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Italy's Dual Bank Rescue Tests the EU's New Rules by Tapping Taxpayers

  • For the third time this year senior creditors escape losses
  • European Commission says wind-down ‘fully in line’ with rules
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Italian Finance Minister Pier Carlo Padoan discusses the nation's commitment of up to $19 billion to clean up two failed Italian banks. He speaks with Bloomberg's Mark Barton on 'Bloomberg Markets: European Close.' (Source: Bloomberg)

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Italy’s decision to pour as much as 17 billion euros ($19 billion) into its creaky financial system and spare senior bondholders in the liquidation of two failed banks has left investors wondering whether Europe’s post-crisis rulebook is worth the paper it’s printed on.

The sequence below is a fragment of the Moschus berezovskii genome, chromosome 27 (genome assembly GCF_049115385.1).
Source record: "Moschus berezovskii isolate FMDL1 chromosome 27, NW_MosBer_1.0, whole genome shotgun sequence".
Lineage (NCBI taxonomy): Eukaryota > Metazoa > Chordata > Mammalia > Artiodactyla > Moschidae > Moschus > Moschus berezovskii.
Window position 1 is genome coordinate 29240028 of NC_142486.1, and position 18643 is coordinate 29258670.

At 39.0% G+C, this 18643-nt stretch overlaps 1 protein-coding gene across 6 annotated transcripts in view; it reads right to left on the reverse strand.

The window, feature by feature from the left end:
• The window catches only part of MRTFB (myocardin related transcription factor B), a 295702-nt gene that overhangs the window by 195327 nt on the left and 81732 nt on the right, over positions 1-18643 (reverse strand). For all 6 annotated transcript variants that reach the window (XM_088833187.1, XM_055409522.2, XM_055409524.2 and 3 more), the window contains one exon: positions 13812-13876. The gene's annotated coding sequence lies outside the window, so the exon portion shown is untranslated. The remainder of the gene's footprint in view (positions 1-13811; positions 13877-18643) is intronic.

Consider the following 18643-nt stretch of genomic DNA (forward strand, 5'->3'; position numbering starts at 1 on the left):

In three big tests this year of Europe’s new rules aimed at forcing investors to bear the cost of bank failures, senior creditors have escaped losses each time. The Italian government on Sunday announced the taxpayer-funded wind-down of Banca Popolare di Vicenza SpA and Veneto Banca SpA, two lenders it’s been trying to shore up or shut down for months.